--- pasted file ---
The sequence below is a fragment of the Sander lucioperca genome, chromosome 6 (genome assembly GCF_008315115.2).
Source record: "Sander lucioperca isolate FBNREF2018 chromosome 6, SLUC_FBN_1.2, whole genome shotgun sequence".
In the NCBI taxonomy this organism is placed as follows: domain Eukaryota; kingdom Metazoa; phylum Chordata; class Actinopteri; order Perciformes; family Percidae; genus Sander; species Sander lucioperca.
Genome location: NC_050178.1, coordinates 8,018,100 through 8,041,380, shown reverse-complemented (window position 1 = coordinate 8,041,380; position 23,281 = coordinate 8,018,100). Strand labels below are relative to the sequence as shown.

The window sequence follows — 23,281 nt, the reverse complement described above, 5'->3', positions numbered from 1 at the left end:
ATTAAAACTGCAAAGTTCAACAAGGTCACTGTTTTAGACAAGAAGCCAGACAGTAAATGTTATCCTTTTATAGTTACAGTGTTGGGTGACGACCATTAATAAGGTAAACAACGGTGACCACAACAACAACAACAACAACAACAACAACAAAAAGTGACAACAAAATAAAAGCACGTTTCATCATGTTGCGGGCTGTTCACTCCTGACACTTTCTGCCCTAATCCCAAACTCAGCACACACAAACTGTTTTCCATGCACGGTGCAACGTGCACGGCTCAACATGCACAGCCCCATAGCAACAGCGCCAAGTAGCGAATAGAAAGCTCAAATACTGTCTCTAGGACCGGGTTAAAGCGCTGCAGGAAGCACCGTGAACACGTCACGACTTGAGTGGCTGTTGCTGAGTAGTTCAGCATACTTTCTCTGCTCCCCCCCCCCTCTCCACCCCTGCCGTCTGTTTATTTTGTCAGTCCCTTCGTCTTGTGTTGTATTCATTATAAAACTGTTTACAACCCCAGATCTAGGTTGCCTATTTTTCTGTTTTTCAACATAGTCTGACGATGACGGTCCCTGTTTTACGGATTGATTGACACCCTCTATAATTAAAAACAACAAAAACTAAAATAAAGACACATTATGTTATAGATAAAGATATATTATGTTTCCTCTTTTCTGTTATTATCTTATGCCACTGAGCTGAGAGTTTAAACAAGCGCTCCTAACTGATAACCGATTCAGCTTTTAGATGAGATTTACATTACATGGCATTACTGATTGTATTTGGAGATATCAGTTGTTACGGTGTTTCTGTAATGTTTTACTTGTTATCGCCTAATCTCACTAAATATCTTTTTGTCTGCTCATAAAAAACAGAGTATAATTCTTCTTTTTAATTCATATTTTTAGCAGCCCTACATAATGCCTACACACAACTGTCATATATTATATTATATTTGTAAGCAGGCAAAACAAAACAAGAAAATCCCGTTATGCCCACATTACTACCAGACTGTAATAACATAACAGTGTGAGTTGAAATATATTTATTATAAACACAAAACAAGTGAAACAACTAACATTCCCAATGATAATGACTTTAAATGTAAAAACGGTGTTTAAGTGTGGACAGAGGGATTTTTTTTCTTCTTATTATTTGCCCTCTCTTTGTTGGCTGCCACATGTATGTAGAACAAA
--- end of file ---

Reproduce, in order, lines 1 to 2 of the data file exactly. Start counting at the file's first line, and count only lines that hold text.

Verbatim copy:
The sequence below is a fragment of the Sander lucioperca genome, chromosome 6 (genome assembly GCF_008315115.2).
Source record: "Sander lucioperca isolate FBNREF2018 chromosome 6, SLUC_FBN_1.2, whole genome shotgun sequence".